Crossing – Davey River

Canoe Tas Inc

South West 

Crossing and Davey River

Crossing and Davey River



Distance: 20km portage to Crossing River, then ~50km paddling to Settlement Pt and another 45km if paddling to Melaleuca.
Average Grade: 6 m/km
Peak Grade: 20m/Km.
Difficulty: Grade 1-2 in summer.
Paddling Time: 4-5 days. about 1 day to  walk in, 1day one the river and 1 day across the harbour to Melaluca- all longs days of course!

Entry Point: Take the Gordon River and Scotts Peak (C607) Roads to the Scotts Peak dam campground and head down the  the MacKays Track for 7 Km until Junction Creek is reached (Grid ref. DN 412 275), then veer right (south) onto the old-Port Davey track, and skirt around the Western Arthur Range for another 10 Km until the track meets the Crossing River (Grid ref. DN 324 271), a good campsite. It is worth walking a further 5km past the river to Grid ref. DN 280 247 before getting on, this avoids a log chocked section of river. A fairly open spur provides good access to the river from the track at this point.  Kayakers carrying or dragging boats should allow a full day and a half for this stage of the journey.

Exit Point: The most logical destination for paddlers completing this trip is the old mining settlement of Melaleuca (DM 322 922) which provides an airstrip and access to the south coast walking track. An alternative for those using inflatable boats, or those not wanting to cross the harbour, is to camp at Settlement Point and get picked up by prearranged boat. The other alternative is to join the old-Port Davey track to Melaleuca or back to Scotts Peak.
Water Level: Summer seems like the obvious time to do this trip, however a few days rain in the previous week would be handy.
There is a remote guage on the Davey river currently (Jan 2010) maintained by DPIWE

Tasmap: 1:100 000 Old River, Port Davey.
Shuttle: A pickup by fishing boat or aircraft would be the ideal way to get home with your boat.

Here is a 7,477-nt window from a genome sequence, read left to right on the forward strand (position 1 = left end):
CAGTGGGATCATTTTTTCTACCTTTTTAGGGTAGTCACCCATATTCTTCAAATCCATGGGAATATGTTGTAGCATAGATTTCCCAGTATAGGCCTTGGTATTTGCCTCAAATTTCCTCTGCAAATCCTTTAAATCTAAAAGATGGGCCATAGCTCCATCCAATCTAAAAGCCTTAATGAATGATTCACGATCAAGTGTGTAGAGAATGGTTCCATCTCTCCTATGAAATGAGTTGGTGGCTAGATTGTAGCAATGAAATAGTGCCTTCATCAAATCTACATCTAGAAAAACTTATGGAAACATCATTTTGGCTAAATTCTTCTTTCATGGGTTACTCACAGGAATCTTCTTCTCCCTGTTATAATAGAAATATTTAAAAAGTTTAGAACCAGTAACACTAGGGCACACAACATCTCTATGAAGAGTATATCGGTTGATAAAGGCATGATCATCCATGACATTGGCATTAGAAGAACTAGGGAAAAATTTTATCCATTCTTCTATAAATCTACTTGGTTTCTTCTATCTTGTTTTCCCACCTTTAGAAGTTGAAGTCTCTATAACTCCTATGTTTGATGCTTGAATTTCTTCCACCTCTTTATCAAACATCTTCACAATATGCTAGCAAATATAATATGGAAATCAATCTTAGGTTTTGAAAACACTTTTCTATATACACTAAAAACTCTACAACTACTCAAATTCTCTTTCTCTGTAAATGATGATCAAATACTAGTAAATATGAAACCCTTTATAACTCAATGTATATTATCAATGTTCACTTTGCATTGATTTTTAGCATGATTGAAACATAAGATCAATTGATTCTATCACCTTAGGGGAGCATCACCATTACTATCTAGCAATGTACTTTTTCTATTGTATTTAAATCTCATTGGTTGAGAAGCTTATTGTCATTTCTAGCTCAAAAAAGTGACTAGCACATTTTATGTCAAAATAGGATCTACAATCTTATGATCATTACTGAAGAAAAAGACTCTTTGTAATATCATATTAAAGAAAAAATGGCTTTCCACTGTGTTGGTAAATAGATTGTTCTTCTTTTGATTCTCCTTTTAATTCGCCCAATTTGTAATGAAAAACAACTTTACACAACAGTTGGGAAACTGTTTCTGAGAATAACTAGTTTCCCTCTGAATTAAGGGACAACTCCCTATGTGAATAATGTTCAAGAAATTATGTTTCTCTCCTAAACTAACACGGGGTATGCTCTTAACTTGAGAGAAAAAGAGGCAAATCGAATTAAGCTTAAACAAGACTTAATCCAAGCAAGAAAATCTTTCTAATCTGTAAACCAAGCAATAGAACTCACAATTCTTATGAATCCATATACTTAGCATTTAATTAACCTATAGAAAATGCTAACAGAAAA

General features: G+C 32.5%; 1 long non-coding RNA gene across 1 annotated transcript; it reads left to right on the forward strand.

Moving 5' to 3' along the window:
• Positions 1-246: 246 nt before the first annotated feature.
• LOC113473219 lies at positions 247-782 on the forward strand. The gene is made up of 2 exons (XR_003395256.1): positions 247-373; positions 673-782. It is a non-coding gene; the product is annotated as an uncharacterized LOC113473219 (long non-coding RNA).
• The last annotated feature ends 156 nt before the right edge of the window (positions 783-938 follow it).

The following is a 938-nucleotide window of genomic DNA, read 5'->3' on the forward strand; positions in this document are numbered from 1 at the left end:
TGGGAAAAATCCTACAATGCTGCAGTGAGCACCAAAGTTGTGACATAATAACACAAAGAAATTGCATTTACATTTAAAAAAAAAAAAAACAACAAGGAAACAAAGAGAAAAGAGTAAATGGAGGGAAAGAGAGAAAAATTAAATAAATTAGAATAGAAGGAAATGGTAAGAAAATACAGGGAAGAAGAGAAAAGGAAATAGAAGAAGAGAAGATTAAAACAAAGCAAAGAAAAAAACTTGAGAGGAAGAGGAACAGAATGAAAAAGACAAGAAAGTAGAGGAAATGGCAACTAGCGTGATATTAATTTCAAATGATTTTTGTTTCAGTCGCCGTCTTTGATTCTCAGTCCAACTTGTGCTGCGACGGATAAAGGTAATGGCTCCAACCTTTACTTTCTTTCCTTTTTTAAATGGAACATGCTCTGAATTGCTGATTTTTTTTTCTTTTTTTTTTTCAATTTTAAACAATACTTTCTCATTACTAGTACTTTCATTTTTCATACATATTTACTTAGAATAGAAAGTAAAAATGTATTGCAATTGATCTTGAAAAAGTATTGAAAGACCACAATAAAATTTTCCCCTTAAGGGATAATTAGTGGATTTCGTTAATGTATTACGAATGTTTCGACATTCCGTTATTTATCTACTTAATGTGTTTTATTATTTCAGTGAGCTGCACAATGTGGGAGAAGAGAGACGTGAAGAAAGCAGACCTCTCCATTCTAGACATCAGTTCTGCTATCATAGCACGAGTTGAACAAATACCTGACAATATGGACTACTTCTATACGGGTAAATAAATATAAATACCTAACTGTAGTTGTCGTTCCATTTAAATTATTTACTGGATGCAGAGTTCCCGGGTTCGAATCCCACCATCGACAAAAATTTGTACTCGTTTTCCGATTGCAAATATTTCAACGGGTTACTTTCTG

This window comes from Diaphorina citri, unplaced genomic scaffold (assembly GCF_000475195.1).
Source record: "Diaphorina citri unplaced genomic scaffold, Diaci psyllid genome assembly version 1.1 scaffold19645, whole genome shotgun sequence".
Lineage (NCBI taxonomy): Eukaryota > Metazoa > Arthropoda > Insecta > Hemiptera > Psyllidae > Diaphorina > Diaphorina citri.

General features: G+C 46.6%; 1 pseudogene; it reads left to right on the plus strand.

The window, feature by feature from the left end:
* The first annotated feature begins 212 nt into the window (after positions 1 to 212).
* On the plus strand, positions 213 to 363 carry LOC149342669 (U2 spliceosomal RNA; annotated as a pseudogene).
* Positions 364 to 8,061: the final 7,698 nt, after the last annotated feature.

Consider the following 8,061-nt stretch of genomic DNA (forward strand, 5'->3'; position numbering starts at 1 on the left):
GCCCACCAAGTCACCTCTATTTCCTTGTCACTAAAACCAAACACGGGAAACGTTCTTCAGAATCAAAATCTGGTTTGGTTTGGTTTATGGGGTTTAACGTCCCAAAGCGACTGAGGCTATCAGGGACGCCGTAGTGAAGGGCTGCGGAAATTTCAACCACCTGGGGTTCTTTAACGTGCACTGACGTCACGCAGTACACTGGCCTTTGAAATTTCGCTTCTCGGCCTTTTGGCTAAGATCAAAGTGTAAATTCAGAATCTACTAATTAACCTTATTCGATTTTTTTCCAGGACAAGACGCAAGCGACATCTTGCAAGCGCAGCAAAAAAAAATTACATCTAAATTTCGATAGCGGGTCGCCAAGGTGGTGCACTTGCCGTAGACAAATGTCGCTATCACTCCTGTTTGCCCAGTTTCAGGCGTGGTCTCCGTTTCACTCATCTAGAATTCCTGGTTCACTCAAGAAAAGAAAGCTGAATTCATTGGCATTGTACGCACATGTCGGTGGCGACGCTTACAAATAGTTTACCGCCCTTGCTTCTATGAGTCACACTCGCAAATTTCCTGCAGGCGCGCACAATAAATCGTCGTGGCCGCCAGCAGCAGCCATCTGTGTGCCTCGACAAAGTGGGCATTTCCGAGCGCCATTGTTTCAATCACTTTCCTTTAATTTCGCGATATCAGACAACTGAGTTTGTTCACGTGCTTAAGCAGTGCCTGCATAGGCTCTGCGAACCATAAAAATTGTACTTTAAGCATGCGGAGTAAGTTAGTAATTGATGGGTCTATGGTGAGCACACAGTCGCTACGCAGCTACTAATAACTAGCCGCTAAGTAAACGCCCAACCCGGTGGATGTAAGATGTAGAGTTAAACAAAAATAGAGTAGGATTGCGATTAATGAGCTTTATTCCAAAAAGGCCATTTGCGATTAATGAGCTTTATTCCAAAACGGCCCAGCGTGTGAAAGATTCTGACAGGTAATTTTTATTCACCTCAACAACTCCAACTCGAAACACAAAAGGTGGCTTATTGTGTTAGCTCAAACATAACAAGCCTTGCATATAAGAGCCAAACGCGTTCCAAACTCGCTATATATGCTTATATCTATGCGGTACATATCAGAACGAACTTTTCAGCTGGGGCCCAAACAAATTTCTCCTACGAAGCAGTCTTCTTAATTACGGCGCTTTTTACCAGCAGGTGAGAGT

General Description: The Crossing River, arising from the Western Arthur Range, is the local route to enter the Davey River, flowing into Port Davey. Scenically, and for wilderness value, these two rivers and the Port Davey and Bathurst Harbour Basins, constitute an excellent trip particularly considering the broad variety of country covered. The Crossing Gorge being particularly spectacular.

Crossing River above the Gorge:  Paddlers may commence paddling from the Crossing River campsite for half a kilometre of clear river then 1.5 km of extremely heavy log jams, tangled overhanging tree limbs and complex meanders. Four to five hours are required for negotiation. However, it is possible that this section be portaged to the south and the river rejoined where it becomes accessible. The Crossing opens out considerably after its confluence with the Dodd River and there is a relatively uneventful run of pools and shingle rapids before the upper end of the Crossing Gorge (with very good campsites) is reached (Grid ref. DN 265 238).

Crossing Gorge (3-8 hours): The first section of the Crossing gorge starts abrubtly and contains two short portages over piles of massive boulders. the first portage is encountered just after the first rapid of the gorge. Both portages could be extremely difficult in high water. The countryside then opens out slightly prior to entering the second section of the gorge. Campsites between the two sections of gorge are relatively few and far between, although there is some flat ground in the trees on river left just prior to the start of the second gorge. About halfway through the second gorge the river makes a right hand bend at the base of an intensely stratified 250m cliff rising sheer out of the riverbed.   A short portage over huge boulders choking the river bed at the base of this cliff takes some time.  The forest downstream of the gorge is extremely dense for several kilometres and campsites are scarce. One campsite can be found at DN 220 215. 

Below the gorge the river is again characterised by alternating shingle rapids and pools and the surrounding countryside flattens out considerably over the 15 km to the confluence with the Davey. There are several beautiful campsites on the lower sections. Once on the Davey the river opens out even more.
There is a flying fox across the river about a kilometer above the Davey gorge and a walking track on river left which leads to an old hydro hut. The last rapid is just above the Davey gorge and the river becomes estuarine soon after the gorge.


Crossing Gorge – Andy Townsend